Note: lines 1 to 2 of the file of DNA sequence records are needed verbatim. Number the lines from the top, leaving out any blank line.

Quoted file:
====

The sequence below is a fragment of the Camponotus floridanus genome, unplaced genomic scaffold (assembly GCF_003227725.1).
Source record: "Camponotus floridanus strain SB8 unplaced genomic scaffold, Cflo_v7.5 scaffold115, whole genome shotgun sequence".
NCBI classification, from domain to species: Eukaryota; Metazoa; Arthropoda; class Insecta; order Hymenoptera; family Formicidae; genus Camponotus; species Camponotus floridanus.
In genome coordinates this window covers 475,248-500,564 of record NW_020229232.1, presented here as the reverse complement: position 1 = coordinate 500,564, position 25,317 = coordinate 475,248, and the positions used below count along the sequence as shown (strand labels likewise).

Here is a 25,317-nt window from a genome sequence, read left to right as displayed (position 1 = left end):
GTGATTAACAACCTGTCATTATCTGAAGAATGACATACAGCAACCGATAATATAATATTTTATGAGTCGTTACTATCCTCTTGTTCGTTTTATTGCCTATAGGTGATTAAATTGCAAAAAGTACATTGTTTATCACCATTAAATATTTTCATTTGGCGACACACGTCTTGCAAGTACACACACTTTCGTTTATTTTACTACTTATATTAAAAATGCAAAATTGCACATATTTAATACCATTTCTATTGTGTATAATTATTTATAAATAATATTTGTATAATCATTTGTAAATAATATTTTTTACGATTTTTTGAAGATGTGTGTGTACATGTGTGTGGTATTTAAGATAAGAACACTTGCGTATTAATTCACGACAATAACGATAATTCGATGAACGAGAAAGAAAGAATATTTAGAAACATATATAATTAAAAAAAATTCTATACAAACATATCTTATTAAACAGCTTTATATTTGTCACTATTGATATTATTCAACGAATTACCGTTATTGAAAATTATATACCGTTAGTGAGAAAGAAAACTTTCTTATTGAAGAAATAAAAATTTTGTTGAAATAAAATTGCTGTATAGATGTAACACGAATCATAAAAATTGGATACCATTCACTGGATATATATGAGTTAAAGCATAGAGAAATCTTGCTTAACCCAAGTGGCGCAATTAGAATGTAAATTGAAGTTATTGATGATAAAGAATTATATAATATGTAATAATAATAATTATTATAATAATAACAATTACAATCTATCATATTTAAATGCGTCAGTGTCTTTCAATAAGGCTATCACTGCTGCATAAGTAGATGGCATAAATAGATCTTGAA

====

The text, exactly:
The sequence below is a fragment of the Camponotus floridanus genome, unplaced genomic scaffold (assembly GCF_003227725.1).
Source record: "Camponotus floridanus strain SB8 unplaced genomic scaffold, Cflo_v7.5 scaffold115, whole genome shotgun sequence".